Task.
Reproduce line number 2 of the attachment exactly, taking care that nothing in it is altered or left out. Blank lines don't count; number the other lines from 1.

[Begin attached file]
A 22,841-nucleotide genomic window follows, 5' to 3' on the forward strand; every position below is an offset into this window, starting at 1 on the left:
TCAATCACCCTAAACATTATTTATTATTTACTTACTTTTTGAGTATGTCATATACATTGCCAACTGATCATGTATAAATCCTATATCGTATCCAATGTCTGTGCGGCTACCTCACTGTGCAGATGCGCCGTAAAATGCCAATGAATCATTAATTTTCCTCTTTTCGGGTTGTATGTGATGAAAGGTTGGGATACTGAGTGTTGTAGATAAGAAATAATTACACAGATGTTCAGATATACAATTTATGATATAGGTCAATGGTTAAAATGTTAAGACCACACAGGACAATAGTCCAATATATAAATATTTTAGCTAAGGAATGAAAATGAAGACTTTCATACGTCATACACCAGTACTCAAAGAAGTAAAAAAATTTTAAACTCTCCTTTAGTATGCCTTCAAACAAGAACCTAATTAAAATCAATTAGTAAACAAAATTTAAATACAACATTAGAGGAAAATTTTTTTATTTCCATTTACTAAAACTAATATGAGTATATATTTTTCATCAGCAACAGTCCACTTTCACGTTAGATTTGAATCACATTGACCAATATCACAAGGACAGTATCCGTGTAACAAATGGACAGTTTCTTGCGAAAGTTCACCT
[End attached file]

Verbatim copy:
TCAATCACCCTAAACATTATTTATTATTTACTTACTTTTTGAGTATGTCATATACATTGCCAACTGATCATGTATAAATCCTATATCGTATCCAATGTCTGTGCGGCTACCTCACTGTGCAGATGCGCCGTAAAATGCCAATGAATCATTAATTTTCCTCTTTTCGGGTTGTATGTGATGAAAGGTTGGGATACTGAGTGTTGTAGATAAGAAATAATTACACAGATGTTCAGATATACAATTTATGATATAGGTCAATGGTTAAAATGTTAAGACCACACAGGACAATAGTCCAATATATAAATATTTTAGCTAAGGAATGAAAATGAAGACTTTCATACGTCATACACCAGTACTCAAAGAAGTAAAAAAATTTTAAACTCTCCTTTAGTATGCCTTCAAACAAGAACCTAATTAAAATCAATTAGTAAACAAAATTTAAATACAACATTAGAGGAAAATTTTTTTATTTCCATTTACTAAAACTAATATGAGTATATATTTTTCATCAGCAACAGTCCACTTTCACGTTAGATTTGAATCACATTGACCAATATCACAAGGACAGTATCCGTGTAACAAATGGACAGTTTCTTGCGAAAGTTCACCT